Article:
A Fight With My Business Partner Exposed Her Major Flaw — And It Has Nothing to Do With Credentials | by Rachel Greenberg | Jan, 2022

If you ask me whether I think entrepreneurs should be jacks of all trades or masters of just one, my answer is easy: Jacks all the way.

One of my former partners, however, disagreed with my stance. In fact, she didn’t just disagree; she felt that her box of expertise was finite and defined. Deviating from that felt uncomfortable, annoying, and inefficient. She was a subject matter expert, . Why should she waste time outside of her jurisdiction of expertise?

She said this to me while I spent hours wading through technical tedium and unexpected fire drills that were all unequivocally outside of my “subject matter expertise”. But that’s the job of an entrepreneur: All hands on deck, egos thrust into the treacherous ocean.

That moment — and the resistance with which she approached an unfamiliar, seemingly “irrelevant” task — marked the fatal flaw in our short-lived partnership: She clung to her predefined boxes, while I believe entrepreneurship requires breaking out of them — again and again and again.

So many people ask me which part of entrepreneurship is the most important. Many more guess. They either guess something concrete and technical, like financial acumen, or something much broader and softer, like leadership. They’re both wrong.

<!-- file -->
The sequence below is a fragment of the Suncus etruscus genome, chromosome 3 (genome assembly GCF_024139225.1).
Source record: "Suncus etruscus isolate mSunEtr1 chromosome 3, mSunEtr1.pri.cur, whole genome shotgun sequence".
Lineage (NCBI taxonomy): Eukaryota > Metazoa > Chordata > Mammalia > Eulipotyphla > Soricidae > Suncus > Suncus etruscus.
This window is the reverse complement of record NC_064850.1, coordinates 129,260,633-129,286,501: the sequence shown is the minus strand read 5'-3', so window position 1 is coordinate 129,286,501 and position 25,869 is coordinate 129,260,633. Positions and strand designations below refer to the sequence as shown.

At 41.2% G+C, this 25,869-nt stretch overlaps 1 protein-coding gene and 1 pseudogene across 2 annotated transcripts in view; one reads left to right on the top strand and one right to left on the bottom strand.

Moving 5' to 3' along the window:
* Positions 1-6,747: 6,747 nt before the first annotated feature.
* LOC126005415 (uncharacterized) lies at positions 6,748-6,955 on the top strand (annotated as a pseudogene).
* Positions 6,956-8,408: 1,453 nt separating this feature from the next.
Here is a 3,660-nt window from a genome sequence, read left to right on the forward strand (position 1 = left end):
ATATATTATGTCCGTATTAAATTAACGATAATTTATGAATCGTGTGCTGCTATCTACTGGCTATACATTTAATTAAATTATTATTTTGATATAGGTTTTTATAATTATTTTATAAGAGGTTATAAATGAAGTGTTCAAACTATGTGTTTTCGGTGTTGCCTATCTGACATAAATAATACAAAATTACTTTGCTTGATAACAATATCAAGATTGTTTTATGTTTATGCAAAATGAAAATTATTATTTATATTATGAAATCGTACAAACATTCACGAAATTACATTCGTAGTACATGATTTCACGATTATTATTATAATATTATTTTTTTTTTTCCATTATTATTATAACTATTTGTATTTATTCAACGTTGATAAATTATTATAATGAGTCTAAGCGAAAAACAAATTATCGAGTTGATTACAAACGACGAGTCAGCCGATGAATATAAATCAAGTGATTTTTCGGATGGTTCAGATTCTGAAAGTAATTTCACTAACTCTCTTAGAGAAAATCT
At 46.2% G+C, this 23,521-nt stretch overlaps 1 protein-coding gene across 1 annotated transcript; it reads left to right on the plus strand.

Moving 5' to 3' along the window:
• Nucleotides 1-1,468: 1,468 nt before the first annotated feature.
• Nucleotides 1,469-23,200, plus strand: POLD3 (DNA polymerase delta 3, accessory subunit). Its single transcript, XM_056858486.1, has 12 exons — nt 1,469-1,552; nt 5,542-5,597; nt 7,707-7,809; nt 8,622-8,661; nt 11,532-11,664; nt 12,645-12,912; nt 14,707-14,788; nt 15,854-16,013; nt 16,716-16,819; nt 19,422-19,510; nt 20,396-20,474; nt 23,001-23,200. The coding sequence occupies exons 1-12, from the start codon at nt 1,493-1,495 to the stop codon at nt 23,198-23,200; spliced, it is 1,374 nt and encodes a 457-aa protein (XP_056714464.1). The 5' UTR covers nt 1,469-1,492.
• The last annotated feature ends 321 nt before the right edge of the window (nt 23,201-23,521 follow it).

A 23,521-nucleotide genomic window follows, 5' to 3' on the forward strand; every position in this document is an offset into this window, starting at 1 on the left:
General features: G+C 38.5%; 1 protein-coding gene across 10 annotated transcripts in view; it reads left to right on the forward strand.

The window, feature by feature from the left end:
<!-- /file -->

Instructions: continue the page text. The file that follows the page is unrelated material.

The most important part of entrepreneurship isn’t a hard skill or a soft skill; it’s unwavering, enthusiastic, fearless flexibility. That, coupled with resourcefulness, can address 95% of your entrepreneurial hurdles.

Flexibility means titles don’t matter. “Subject matter expertise” is nice, but getting your hands dirty at a moment’s notice to solve an unforeseen near-fatal obstacle is nicer. Further, that type of spontaneous, ego-banishing, go-with-the-punches attitude is the one transferrable skill that bolsters an entrepreneur’s competence and confidence among a myriad of ventures and industries.

Whether your business is digital or physical, B2B or B2C, service or product, I can guarantee you will be confronted with unexpected daggers hurling your way. Declaring that you “only” tackle certain obstacles — or those that fall under some job description or managerial title — is the number one way to render yourself minimally valuable. In other words, the “only this” employee is the one type of partner for which no scrappy, ambitious, success-driven entrepreneur has time.

Most entrepreneurs — even successful ones — have succumbed to the capital-driven idea that money can buy almost everything. Why do you think startups shell out 6+ figures and equity to early and key hires? Simple: That’s the price to get them to care. The more money or equity these employees or partners have — or stand to make — the more they care and the better of a job they’ll do.

Not exactly. I hate to break it to you, but sometimes, you simply can’t pay people enough to care. In fact, I’d venture to argue you can never pay them enough to care as much as you — and that’s fine. The problem occurs when entrepreneurs conflate employees with partners, expecting an unreasonable level of blood, sweat, and tears that simply can’t be bought.

My ex-partner wasn’t a horrible person or even a bad, useless colleague. She was just a subject matter expert with an employee mindset in a partner’s role.

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